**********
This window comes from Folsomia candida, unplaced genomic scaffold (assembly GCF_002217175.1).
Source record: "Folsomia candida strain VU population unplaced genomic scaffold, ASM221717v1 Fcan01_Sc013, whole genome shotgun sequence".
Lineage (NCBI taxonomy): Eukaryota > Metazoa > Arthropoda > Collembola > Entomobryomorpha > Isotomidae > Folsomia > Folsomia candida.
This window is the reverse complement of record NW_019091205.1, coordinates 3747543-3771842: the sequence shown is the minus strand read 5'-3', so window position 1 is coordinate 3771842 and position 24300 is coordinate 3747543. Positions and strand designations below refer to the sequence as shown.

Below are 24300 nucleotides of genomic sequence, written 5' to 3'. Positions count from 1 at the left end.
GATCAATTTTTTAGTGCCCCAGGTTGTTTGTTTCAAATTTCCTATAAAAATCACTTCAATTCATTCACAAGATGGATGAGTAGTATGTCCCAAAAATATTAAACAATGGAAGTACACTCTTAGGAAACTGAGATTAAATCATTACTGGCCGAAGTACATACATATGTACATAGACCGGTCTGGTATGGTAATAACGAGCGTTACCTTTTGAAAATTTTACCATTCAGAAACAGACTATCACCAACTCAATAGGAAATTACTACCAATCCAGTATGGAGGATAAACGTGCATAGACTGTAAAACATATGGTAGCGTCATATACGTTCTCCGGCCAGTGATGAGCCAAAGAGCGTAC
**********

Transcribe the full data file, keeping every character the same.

This window comes from Folsomia candida, unplaced genomic scaffold (assembly GCF_002217175.1).
Source record: "Folsomia candida strain VU population unplaced genomic scaffold, ASM221717v1 Fcan01_Sc013, whole genome shotgun sequence".
Lineage (NCBI taxonomy): Eukaryota > Metazoa > Arthropoda > Collembola > Entomobryomorpha > Isotomidae > Folsomia > Folsomia candida.
This window is the reverse complement of record NW_019091205.1, coordinates 3747543-3771842: the sequence shown is the minus strand read 5'-3', so window position 1 is coordinate 3771842 and position 24300 is coordinate 3747543. Positions and strand designations below refer to the sequence as shown.

Below are 24300 nucleotides of genomic sequence, written 5' to 3'. Positions count from 1 at the left end.
GATCAATTTTTTAGTGCCCCAGGTTGTTTGTTTCAAATTTCCTATAAAAATCACTTCAATTCATTCACAAGATGGATGAGTAGTATGTCCCAAAAATATTAAACAATGGAAGTACACTCTTAGGAAACTGAGATTAAATCATTACTGGCCGAAGTACATACATATGTACATAGACCGGTCTGGTATGGTAATAACGAGCGTTACCTTTTGAAAATTTTACCATTCAGAAACAGACTATCACCAACTCAATAGGAAATTACTACCAATCCAGTATGGAGGATAAACGTGCATAGACTGTAAAACATATGGTAGCGTCATATACGTTCTCCGGCCAGTGATGAGCCAAAGAGCGTAC